Article submitted by Dr. Jeanine Au, DVM; Owner, Gold Coast Mobile Veterinary Care
It’s one of the most important parts of your business and ironically the most ignored.
Peaceful Pets Aquamation has assembled an incredible group of prominent doctors and experts to share their experiences and valuable insights on a topic that has an enormous impact on your clients. Research shows that there are two times in the life of a client when you have the biggest opportunity to retain them as clients and to use them to bring in new clients. The first is with a new client. That initial visit has the greatest influence on your future with that client. A very close second though is the moment when you euthanize their pet.
In the fifth of 12 monthly articles, that uniquely focus on end-of-life and after care, Dr. Jeanine Au discusses the client experience during home euthanasia from a young veterinarian’s perspective.
Read Full Article below…
Making the decision to euthanize a companion animal is the most difficult decision pet owners face.
How to handle these delicate situations is also one of the toughest moments a veterinarian faces. Providing insightful guidance and support on when it’s the “right time” is a critical part of your practice. Indeed, this is the fastest growing specialty in veterinary medicine.
The key is simple: As vets, most of us have the “touch” with animals. We have to remember another quality we possess: The human touch.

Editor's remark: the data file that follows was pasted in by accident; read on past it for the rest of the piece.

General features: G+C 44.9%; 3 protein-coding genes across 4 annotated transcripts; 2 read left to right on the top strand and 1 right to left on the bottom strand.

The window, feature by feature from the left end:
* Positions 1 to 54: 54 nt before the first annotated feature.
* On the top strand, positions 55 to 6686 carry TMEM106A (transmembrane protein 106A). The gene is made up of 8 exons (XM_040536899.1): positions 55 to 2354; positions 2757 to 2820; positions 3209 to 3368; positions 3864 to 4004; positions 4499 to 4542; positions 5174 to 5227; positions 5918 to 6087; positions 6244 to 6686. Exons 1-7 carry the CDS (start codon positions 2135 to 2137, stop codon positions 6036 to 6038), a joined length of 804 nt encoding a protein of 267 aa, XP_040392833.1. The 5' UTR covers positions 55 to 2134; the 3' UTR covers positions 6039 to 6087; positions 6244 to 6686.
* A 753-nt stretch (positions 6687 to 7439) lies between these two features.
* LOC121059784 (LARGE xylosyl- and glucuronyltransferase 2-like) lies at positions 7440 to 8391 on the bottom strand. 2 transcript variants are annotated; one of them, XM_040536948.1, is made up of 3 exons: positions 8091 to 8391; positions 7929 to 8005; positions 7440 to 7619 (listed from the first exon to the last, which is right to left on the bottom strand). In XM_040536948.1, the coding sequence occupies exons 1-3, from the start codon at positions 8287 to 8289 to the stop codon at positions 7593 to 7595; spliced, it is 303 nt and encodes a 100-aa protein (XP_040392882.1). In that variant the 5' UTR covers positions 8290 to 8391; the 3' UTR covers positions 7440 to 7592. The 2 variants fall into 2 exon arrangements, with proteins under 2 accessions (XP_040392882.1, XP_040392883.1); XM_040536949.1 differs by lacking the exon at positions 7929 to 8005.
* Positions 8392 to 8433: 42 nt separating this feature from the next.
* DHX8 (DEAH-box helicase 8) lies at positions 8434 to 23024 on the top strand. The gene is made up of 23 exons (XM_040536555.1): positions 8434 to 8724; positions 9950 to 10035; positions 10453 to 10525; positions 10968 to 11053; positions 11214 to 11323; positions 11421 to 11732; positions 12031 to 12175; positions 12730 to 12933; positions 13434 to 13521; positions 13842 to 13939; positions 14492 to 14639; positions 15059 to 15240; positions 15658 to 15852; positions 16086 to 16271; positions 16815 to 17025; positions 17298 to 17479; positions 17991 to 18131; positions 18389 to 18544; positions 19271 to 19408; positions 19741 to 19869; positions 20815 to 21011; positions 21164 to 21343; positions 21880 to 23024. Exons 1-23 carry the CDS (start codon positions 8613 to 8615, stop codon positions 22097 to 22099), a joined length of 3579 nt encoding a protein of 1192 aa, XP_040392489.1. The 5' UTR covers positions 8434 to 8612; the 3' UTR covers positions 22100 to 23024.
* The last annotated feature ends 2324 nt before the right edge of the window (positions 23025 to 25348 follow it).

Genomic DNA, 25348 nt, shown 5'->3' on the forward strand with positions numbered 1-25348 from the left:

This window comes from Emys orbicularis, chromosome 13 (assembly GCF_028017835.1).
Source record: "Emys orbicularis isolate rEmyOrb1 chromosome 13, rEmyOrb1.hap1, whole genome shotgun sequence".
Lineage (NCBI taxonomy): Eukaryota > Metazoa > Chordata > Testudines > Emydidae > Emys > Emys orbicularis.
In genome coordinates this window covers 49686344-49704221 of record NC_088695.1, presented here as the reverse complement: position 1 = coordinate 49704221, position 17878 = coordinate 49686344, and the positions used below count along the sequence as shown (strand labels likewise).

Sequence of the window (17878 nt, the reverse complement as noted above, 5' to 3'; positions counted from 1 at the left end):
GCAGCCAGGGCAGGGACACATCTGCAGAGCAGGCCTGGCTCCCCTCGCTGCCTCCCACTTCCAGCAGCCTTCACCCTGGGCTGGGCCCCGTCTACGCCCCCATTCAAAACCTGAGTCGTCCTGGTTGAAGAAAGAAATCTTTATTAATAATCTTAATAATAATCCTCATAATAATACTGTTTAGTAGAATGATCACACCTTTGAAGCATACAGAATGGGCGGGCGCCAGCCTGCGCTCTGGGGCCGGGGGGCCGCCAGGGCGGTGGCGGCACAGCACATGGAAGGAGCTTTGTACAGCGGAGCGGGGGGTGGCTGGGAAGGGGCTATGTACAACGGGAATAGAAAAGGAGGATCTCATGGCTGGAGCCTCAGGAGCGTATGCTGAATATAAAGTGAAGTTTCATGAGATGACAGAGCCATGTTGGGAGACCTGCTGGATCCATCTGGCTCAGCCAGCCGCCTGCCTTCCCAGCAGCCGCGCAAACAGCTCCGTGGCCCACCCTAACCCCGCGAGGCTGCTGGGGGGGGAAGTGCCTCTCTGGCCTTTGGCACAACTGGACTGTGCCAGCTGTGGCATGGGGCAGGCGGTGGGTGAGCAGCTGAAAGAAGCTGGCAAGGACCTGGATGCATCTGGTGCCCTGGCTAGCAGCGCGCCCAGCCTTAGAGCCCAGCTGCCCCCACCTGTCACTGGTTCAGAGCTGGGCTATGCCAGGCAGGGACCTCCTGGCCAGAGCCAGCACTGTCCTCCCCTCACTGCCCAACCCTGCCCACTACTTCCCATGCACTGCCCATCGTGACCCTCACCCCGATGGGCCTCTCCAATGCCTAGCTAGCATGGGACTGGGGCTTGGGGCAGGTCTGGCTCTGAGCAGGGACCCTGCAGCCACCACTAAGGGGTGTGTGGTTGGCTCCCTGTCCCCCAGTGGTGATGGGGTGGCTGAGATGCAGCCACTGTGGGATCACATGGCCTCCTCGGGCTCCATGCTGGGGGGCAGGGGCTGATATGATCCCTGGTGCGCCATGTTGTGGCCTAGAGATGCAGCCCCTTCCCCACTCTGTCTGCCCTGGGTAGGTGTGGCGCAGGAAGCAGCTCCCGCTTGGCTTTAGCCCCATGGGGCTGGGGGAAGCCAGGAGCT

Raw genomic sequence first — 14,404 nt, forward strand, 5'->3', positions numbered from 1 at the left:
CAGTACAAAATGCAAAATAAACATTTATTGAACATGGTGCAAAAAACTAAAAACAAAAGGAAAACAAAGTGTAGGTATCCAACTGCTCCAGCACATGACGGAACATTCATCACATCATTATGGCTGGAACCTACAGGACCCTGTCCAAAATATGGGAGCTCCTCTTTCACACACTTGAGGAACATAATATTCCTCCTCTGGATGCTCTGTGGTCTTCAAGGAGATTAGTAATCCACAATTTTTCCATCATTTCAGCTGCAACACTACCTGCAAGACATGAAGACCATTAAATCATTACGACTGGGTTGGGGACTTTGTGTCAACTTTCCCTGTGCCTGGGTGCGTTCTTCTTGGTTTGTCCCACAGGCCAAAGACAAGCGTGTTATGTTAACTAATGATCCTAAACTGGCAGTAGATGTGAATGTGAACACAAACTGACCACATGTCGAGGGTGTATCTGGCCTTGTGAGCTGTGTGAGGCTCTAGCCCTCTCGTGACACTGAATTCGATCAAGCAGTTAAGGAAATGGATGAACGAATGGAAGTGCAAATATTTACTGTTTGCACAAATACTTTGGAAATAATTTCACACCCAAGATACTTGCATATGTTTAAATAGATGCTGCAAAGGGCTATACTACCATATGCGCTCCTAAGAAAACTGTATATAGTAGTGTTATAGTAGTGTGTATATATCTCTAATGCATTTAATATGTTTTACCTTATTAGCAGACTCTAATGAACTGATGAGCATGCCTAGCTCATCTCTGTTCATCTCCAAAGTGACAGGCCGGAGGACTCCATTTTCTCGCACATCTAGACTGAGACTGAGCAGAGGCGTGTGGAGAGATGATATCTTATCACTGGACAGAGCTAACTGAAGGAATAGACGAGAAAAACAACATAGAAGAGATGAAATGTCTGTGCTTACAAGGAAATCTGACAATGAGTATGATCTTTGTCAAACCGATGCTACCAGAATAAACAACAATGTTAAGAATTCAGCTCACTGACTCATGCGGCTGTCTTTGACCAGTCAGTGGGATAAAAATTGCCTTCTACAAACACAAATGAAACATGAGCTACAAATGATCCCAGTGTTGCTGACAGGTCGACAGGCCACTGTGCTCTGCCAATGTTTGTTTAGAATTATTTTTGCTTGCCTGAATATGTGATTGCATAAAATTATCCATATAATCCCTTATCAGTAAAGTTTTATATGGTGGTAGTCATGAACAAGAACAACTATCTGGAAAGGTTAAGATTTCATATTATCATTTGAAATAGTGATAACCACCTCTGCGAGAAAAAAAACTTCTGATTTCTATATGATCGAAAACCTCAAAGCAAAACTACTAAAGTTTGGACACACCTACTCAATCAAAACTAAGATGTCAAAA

I have been in the veterinary industry since I was four-years-old when I worked on our horse ranch with my sister. That is what initially sparked my interest in animal care. I attended Colorado State University and received a B.S. in Equine Sciences in 2002 followed by a doctorate of veterinary medicine in 2007. As part of our curriculum, I spent several weeks taking client communication classes and learning about the human animal bond. I was trained by the Argus Institute, a service providing support for those making end-of-life decisions for their pet and grief counseling for pet loss. Colorado State University had one of the premier oncology centers, so that conversation was had on a daily basis. Our veterinary class was also involved in starting the first hospice care team. Under the supervision of a practitioner, I was able to go into homes of terminally ill patients and help administer prescribed medications and pain relievers. More importantly I could provide emotional support for the families. This allowed pets to spend their final days in the comfort of their own home.
My training and experiences over the years have certainly shaped who I am as a veterinarian.
I’ve worked in over 20 hospitals, treating both small and large animals in various socioeconomic areas. It also motivated me to want to start my own practice so I could offer the level of service that I felt my clients and their pets deserve. When it came specifically to dealing with end-of-life issues, I wanted to be able to make those final moments as peaceful and as comfortable as possible for all involved. In my opinion, a sterile hospital was not the place.
I started my mobile veterinary practice part time in 2012 and full time in 2014. Although I provide many general practice services, pain management and end of life care is what I’m most passionate about. People always ask me how I’m able to provide such a service. “Isn’t it too sad and depressing to be around sick and dying pets,” they ask? My response is that it takes a special person to do what I do. Having the ability to alleviate pain and suffering for a beloved pet is a powerful thing. I try to remove the stigma associated with the process and make death something beautiful.